Going ovet this bridge every lap.

Going ovet this bridge every lap.

Pike - one of my favourite obstacles.

Pike – one of my favourite obstacles.

Burpees all the way

Even though I had to do some 60 burpees at the end of each lap, I had no troubles holding my 3rd place. The leaderboard was not really working, so the lady changing our burpee passports after each lap was the most reliable source of information. After some 7 laps and skipping TA once again I caught David Dietrich – the 2nd guy! He pulled away from me, but I could see that 2nd place was not a pie in the sky but a real target I could fight for. Right before 6 AM, after some 18 hours into the race, with 2 laps to go – we were three at the burpee area. Me, David and some other guy – holding 2nd, 3rd and 4th position, left the burpee are separated by less than 10 minutes. And I was the last one to leave! And there my perspective changed. I did not want to finish 4th! And I did not want to finish 3rd either. Suddenly third place did not look like holding a third place, but like losing second place. I skipped TA once again, pushed hard and in less than half a lap I caught David. I went on with pushing hard and I was able pull away from him. Now it all seemed too easy. I was never low in the race, but now I felt really strong, I was hitting it hard, even the sandbags and buckets did not feel that heavy. 30 burpees, quick TA and still no sight of David. Go fast, stay focused.

Going into the last - staying completely focused.

Going into the last lap – staying completely focused.

I had information about the gap to Joshua, who was leading the race. It seemed too big to catch him in lap, but I decided to give it a try. The chance of catching him was small, but if there was a non-zero chance, I would fo for it. At first sandbag carry I experienced a moment of elation when I spotted a racer in LAP LEADER bib ahead of me, only to realize, that it is not Joshua, but Rober Killian one lap back. Coming to the burpee zone was sort of homecoming. By the time I have got there I have completed over 500 burpees on gravel, my knees were burning and my abdominal muscles were pumping battery acid, yet the last set of 30 burpees I enjoyed in some perverse way. No hurry, no worries, enjoying the pain and suffering of the moment, as it were the last moments of my race. After 23 hours and some 12 minutes, I finally reached the finish line, with 11 full laps under my belt, meaning 2nd place at Spartan Iceland Ultra World Championship 2017.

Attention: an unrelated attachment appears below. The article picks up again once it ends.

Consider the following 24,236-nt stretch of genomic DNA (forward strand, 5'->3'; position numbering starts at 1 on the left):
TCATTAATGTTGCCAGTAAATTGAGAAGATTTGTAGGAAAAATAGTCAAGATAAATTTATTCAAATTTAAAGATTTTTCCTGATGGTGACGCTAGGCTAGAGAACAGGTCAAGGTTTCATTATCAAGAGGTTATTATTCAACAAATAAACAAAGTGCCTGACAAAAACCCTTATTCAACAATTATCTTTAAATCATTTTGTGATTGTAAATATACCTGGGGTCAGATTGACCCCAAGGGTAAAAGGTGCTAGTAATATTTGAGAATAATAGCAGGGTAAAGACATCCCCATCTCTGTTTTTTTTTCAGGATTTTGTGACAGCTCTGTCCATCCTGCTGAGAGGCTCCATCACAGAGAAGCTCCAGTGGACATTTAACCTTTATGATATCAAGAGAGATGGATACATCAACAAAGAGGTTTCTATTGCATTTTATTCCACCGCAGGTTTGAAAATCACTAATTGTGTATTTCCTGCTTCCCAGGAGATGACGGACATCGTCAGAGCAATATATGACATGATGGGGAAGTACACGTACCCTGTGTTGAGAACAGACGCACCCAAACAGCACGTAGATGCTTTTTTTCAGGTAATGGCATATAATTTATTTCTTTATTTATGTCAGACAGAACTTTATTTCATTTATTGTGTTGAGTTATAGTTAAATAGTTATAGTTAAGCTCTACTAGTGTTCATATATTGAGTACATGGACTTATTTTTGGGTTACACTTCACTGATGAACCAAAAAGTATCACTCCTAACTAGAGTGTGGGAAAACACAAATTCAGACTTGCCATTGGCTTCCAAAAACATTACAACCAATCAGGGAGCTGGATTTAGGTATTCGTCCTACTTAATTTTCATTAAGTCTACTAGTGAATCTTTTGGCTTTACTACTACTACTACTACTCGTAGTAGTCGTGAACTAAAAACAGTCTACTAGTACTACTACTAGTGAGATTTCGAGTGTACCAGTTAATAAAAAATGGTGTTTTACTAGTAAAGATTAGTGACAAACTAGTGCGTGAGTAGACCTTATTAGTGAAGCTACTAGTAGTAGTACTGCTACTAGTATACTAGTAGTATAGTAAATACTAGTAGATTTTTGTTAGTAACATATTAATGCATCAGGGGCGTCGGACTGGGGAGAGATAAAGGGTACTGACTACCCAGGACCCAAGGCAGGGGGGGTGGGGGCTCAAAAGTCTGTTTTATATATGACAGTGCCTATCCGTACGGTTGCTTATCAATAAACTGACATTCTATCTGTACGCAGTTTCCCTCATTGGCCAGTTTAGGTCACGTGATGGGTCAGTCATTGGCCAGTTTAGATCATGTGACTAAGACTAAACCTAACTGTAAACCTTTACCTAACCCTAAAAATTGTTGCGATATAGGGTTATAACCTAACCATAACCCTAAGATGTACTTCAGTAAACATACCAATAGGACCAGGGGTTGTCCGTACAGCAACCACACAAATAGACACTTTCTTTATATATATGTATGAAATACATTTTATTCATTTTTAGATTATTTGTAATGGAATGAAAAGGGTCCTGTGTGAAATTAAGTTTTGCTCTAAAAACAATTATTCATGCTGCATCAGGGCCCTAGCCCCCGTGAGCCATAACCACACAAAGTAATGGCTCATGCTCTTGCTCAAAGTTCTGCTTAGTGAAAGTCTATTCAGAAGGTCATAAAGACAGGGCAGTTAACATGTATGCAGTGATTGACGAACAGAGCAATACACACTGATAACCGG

Last sandbag carry - success is close!

Last sandbag carry – success is close!

2nd place. Finish line is always sweet.

2nd place. Finish line is always sweet.

It' class=

It’s over. Really happy with that.

At last but not least

After looking at the live stream and some discussions there is few things I would like to note:

I had never done a Spartan Race before, but I had done a lot of 24hour races and even much longer races in harsh conditions and/or altitude. I was relying on my experience with pacing, gear, nutrition as well as procedure in the transition area. Where I did not have any prior exprience, I humbly accepted the fact and tried to learn on the course [such as monkey bars, where I learned that cleaning your hands with a tiny towel right before obstacle greatly increases the chance of making it].

I have not done any specific training for Spartans, but I have been training with Andrle Sport and I was doing quite a lot of core excersise, balance exercise and similar stuff, which really helped along the race.

I had no idea how excessive number of burpees would affect my running, so I tried not to go too hard on the burpees and yes, I was pacing myself during the burpees.

At some point in the live stream I can be seen drinking RC Cola and some white fluid (reportedly milk). Well, RC Cola was the cheapest Cola I could get on Iceland, but that white fluid was no milk! I don’t drink milk. I am no vegetarian or vegan, I just don’t like it. In fact that white fluid was edgar.power drink, a cornerstone of my nutrition plan – mixture of carbs that produces no spikes in blood sugars and keeps them constant for some time – for me for up to 160 minutes. For smaller racers it can keep the levels even longer. And it worked great! I had almost no ups and downs or stomach problems, and was able do the final push in the last six hours. Exactly as planned. You can check edgar power drink here [and get a discount by entering a code PALONCY10].

I also could have looked tired early on the race, but as I said, that was pacing myself. I felt tired, really tired – half an hour after finishing. Was this my entry into the world of Spartan and OCR? Or was it just one-off event for me? I don’t know. Seed was planted, but there is many interesting races and adventures around but OCR seems more and more interesting to me.Let’s see what seed will grow into.

Either way, you can definitely follow my adventures at Facebook, Instagram and Strava.

Iceland? Hope to be back sometimes.

Iceland? Hope to be back sometimes.

Czech crew - chatting after finishing.

Czech crew – chatting after finishing.